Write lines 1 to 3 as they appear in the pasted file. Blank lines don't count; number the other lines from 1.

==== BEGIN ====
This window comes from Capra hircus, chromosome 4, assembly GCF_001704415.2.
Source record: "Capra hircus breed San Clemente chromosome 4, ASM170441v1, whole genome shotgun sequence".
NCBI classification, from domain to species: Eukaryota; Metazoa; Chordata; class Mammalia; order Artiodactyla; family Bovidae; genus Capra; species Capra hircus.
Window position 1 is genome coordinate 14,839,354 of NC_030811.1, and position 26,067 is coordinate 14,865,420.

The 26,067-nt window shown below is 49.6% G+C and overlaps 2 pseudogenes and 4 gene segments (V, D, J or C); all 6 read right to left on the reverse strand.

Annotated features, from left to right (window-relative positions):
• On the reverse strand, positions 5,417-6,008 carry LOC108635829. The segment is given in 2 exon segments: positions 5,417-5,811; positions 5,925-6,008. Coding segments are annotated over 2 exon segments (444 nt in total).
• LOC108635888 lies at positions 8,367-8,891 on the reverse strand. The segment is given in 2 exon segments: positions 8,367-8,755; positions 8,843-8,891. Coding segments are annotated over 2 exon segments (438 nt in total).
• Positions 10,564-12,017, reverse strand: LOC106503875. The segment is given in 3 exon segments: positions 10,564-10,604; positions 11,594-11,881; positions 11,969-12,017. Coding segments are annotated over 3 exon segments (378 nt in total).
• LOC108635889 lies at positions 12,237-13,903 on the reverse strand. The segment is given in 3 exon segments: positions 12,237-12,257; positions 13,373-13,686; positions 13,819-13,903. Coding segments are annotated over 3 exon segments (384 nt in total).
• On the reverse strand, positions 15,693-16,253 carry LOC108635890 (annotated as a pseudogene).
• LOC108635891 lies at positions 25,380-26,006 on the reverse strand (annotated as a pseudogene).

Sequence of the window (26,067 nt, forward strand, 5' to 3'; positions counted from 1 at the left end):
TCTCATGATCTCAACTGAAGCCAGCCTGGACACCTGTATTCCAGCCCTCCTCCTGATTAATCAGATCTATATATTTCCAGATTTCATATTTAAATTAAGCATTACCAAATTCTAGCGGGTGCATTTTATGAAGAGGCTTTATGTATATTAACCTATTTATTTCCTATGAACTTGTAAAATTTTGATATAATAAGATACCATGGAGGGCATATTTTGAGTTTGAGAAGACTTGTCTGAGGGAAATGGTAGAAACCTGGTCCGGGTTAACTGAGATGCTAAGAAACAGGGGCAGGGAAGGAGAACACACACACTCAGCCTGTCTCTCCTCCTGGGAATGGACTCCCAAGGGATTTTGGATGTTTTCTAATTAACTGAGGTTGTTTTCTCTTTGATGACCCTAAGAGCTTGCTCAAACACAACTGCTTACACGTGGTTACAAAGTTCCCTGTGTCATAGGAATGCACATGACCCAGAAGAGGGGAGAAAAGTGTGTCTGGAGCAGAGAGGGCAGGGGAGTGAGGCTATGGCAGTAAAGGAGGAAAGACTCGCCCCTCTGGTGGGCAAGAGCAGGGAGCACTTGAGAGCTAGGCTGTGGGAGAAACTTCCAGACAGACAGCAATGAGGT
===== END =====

This window comes from Capra hircus, chromosome 4, assembly GCF_001704415.2.
Source record: "Capra hircus breed San Clemente chromosome 4, ASM170441v1, whole genome shotgun sequence".
NCBI classification, from domain to species: Eukaryota; Metazoa; Chordata; class Mammalia; order Artiodactyla; family Bovidae; genus Capra; species Capra hircus.